out in mind because that was your chance. And I kind of that helps. For me at least it helps a
lot. So self taping has its perks, but also, you know, different people, different opinions, I guess.

Max Belmonte 08:28

Sam Folden 08:28
exactly. Like you said, it's, it's a lot harder to get in the room now.

Max Belmonte 08:32
Yeah, and I mean, I know some people who really do enjoy the fact that they have that control,
and can go over and over and over again to try and you know, get the best of the best takes.
But but you know, to have someone in the room and go actually, you know, can you try it, you
know, this way if it's either to see if you can take direction, or to actually bring you closer to the
character that they have in their mind. You know, really enjoyed that. So, yeah, it's not going
away, I guess we could break it out into different different things. You know, from a technical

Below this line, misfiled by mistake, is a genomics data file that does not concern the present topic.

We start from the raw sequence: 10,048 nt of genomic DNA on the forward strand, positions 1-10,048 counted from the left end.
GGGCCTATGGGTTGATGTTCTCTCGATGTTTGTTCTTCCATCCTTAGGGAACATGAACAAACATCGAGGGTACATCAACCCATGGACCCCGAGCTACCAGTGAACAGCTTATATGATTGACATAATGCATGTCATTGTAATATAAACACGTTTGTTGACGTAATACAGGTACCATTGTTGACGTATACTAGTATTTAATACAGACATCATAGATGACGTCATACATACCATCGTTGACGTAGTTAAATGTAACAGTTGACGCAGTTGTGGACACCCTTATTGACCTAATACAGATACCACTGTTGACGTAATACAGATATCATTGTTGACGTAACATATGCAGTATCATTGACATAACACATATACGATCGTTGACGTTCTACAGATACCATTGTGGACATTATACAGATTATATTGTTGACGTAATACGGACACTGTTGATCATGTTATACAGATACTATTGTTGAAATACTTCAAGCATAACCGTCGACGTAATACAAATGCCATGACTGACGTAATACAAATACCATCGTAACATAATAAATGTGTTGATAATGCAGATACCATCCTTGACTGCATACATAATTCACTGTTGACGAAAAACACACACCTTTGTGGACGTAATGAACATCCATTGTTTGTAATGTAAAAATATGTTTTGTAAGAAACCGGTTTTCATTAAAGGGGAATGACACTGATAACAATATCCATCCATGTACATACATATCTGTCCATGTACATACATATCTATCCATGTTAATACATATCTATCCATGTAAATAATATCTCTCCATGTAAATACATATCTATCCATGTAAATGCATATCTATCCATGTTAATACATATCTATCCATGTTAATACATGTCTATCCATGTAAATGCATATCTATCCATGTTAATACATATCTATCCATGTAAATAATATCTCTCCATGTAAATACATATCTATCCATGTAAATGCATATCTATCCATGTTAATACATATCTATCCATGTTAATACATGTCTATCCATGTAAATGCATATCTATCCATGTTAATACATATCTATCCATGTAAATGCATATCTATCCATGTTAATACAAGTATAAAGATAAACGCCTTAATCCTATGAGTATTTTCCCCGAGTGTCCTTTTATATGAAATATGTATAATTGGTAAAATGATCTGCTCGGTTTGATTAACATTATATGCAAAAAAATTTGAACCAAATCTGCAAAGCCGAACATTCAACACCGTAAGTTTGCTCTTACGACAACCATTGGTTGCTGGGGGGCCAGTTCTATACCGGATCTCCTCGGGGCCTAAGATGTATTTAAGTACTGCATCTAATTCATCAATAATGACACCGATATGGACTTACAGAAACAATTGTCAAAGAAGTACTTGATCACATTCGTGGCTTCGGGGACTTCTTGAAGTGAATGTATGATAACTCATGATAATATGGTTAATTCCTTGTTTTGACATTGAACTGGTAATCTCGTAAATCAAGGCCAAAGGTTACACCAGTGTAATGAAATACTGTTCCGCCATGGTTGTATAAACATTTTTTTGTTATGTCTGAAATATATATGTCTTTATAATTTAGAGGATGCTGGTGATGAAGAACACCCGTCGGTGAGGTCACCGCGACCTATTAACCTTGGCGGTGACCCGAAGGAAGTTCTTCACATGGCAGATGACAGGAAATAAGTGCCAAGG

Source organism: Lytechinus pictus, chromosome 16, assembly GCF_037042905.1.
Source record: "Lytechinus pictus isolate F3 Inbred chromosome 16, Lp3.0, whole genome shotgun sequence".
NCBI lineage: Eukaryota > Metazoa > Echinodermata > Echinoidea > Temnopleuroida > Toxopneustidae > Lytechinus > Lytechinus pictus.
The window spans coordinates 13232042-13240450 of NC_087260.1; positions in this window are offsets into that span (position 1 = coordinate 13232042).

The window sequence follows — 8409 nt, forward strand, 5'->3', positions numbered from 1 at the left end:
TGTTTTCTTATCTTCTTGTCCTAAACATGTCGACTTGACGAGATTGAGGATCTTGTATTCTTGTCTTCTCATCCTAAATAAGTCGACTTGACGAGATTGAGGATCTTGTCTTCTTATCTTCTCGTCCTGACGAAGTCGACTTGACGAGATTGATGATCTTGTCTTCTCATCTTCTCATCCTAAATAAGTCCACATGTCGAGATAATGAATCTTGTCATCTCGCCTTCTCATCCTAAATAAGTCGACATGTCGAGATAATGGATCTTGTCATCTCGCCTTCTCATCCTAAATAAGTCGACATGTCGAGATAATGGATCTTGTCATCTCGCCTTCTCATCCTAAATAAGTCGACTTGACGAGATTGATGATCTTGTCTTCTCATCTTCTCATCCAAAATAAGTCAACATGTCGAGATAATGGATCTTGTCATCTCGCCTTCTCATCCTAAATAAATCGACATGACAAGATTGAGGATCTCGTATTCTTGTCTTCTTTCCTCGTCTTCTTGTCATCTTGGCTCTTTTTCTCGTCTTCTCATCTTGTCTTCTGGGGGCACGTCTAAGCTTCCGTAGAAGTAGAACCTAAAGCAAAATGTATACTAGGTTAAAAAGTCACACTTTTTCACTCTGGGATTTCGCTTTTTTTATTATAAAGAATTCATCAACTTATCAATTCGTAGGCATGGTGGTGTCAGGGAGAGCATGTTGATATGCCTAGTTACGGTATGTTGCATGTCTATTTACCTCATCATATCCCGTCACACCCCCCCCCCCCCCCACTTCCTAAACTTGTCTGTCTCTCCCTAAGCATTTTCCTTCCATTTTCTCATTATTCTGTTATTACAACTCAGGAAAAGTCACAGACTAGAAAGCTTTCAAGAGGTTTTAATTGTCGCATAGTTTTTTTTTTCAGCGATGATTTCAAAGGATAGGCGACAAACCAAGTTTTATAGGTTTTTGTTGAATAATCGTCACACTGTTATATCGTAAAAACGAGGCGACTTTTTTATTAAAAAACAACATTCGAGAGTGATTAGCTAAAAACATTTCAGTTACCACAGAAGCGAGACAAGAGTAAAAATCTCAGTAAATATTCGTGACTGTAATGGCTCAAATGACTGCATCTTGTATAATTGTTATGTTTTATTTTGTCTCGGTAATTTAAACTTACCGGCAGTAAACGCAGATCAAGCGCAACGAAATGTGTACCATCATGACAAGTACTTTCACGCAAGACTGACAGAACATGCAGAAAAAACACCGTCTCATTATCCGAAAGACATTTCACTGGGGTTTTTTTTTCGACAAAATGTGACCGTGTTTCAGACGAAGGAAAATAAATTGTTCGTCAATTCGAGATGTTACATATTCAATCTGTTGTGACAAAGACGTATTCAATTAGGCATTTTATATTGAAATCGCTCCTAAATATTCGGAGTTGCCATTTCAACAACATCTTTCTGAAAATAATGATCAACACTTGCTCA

perspective, like how we actually do it, and then I thought we could talk about how we prepare
for it. And then also how we actually, you know, go about it as as an actor. So for me, I've got
I've got a tripod that specific for self tests all set away little for that one little travel one, I can
go with me. And then either for what I like to do is use my phone because it's, I find it a bit
easier. I have got like one of those plastic brackets where the phone can click in. It used to
have a little LED attachment and but I've got actual lights. I'll get to that in a sec. But if I'm
traveling, it'll have a little LED on it. Because then you can still you know, have some influence
on on how you're lit. And then a Rode Go microphone. So it's a little, again, a little portable mic,
but it's it's directional. So it's more going to pick up your voice more than whoever's reading if
there is a reader. So then I'll basically I'll set up the tripod, click in the little bracket, stick the
phone in, connect the microphone. And then I just put up the two, I've got two tripods that I
use, I'm using them now actually. So one just behind me on a low setting, and one in front of